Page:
'She did it well' - Jamaican musician reflects on time spent working with Amy Winehouse
Howard Campbell, Gleaner Writer
Amy Winehouse was not yet a paparazzi darling when she travelled to Teaneck, New Jersey in 2002 to record songs for Frank, her debut album for Island Records. One of the musicians who worked with her on that project was veteran Jamaican session guitarist, Earl'Chinna' Smith.
Winehouse was found dead in her London apartment on July 23. Her well-documented addiction to alcohol and hard drugs triggered speculation that years of substance abuse killed her, but an autopsy early last week was inconclusive.
Smith remembers Winehouse as a focused 19-year-old during the Teaneck sessions which were conducted by Gordon 'Commissioner Gordon' Williams, an ace engineer/producer who won two Grammy Awards for his work on Lauryn Hill's 1998 album, The Miseducation of Lauryn Hill.
"She reminded mi a little bit a Sarah Vaughnan, some Billie Holiday, an' she did it well," Smith recalled. "The thing that help was dat she was musical cause she played guitar an' was confident about her thing," he added. "She knew what she wanted."
Biggest recording assignment
Smith, bassist Chris Meredith and drummer Wilburn Squiddly Cole were the Jamaican musicians who worked with Winehouse in New Jersey. At the time, they were members of the Ziggy Marley and the Melody Makers band and had also played on Miseducation.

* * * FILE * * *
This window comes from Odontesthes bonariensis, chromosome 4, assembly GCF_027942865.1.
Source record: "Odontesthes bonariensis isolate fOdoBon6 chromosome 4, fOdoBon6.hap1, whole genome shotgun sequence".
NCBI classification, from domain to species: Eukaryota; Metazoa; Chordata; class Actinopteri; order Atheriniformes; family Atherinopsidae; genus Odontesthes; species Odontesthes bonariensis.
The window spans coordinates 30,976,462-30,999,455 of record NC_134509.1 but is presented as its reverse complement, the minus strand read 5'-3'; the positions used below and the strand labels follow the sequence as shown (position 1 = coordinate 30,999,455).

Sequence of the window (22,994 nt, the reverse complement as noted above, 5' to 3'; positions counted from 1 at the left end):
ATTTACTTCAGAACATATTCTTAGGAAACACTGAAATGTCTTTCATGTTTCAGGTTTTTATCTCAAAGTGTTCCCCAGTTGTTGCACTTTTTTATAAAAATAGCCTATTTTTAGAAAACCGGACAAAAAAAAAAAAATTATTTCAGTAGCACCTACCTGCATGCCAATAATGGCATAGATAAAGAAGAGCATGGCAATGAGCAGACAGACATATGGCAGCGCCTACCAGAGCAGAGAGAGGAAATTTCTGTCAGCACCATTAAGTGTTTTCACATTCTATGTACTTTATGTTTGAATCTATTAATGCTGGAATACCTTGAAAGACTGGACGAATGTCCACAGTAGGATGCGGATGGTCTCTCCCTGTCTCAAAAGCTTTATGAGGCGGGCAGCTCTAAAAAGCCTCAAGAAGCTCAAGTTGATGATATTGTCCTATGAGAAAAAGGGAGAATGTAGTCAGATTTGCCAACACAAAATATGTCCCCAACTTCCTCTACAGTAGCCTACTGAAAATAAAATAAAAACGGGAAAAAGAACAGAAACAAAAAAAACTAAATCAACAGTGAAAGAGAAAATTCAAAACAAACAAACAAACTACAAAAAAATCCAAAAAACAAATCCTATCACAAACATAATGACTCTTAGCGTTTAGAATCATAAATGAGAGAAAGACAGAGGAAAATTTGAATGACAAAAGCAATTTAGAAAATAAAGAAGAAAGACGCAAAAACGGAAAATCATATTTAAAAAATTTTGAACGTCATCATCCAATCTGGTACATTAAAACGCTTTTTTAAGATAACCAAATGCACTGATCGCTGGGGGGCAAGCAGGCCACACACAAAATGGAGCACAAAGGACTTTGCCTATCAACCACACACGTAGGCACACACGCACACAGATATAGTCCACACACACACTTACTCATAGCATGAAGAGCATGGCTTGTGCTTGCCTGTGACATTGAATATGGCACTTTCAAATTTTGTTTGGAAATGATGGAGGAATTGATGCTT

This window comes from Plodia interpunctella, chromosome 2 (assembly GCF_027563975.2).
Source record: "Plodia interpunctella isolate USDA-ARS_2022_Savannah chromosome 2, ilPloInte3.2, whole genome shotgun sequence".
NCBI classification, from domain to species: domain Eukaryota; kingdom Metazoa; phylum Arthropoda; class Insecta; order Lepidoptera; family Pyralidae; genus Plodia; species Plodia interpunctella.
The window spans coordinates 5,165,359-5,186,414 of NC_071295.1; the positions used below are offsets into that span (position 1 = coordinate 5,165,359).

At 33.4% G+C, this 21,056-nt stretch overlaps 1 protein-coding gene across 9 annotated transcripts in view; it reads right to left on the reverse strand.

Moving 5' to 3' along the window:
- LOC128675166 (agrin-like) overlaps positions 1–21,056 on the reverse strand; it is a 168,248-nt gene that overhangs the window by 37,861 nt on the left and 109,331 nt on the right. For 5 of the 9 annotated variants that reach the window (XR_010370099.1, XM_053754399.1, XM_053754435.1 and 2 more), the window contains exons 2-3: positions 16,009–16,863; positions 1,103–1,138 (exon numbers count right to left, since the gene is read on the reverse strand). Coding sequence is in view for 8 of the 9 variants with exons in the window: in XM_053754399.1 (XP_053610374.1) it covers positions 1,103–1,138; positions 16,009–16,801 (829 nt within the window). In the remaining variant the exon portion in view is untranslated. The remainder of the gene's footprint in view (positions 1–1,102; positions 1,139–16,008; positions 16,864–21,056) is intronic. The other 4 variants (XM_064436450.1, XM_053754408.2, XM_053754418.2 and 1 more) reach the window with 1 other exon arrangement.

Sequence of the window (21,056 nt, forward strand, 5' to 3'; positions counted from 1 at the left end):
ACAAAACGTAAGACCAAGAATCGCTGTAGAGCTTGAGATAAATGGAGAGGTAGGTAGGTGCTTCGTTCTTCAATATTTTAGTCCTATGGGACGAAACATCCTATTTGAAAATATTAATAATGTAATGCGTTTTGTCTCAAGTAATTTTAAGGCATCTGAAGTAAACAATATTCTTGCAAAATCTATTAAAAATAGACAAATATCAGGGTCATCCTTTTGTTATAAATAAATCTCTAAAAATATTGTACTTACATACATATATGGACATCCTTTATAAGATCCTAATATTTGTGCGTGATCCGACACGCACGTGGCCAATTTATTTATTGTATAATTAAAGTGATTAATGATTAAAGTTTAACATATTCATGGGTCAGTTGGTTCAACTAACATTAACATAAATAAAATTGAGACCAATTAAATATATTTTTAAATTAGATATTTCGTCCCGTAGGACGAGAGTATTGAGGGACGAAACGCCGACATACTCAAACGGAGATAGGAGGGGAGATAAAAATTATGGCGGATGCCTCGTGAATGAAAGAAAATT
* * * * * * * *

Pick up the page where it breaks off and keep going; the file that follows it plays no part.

The London-born Winehouse was a prodigy who worked as a guitarist and singer in stage productions. Working with Williams and company was her biggest recording assignment to date.
Smith had been making hit records for over 30 years, starting with Augustus Pablo s 1972 instrumental Java. He was a member of the Soul Syndicate band which played on numerous hit songs by Dennis Brown (Westbound Train, Cassandra) and Johnny Clarke (Rock With Me Baby, Move Outa Babylon).
He also played on Bob Marley s Rastaman Vibration album and produced Mutabaruka s debut album, Check It!
Smith said he was struck by Winehouse s eclectic musical tastes. She had a passion for sounds from the 1950s and 1960s, particularly jazz and blues and even tried a little reggae on Moody's Mood For Love, one of the songs from Frank.
Their culinary tastes were also similar.
"She loved to go out an' eat. She loved Thai food, I love it too," Smith recalled. He stressed that there was no drug use.
"I surprise when I hear bout dat whole movements cause all our time was spent making music.'
A blend of jazz and soul, Frank was released by Island in October 2003 with additional production by Salaam Remi, Jimmy Hogarth and Matt Rowe.
Smith is credited as co-writer on three of its songs: Know You Now, What Is It About Men and Brother.
The album was not a big seller, peaking at number 57 on Billboard Magazine's pop chart. It went as high as number 13 on the British national chart.
Frank set the pace for Winehouse's more commercial 2006 follow-up, Back to Black, which won five Grammys in 2007. It contained the international hit, Rehab, and made Winehouse a superstar.
Winehouse had expressed a desire to do some reggae for her next album. She visited Jamaica and St Lucia last year and recorded several songs.
Her flamboyant lifestyle made her a tabloid regular in Britain and the United States. Like other troubled rock stars, Jimi Hendrix, Janis Joplin and Jim Morrison, Winehouse was only 27 years old when she died.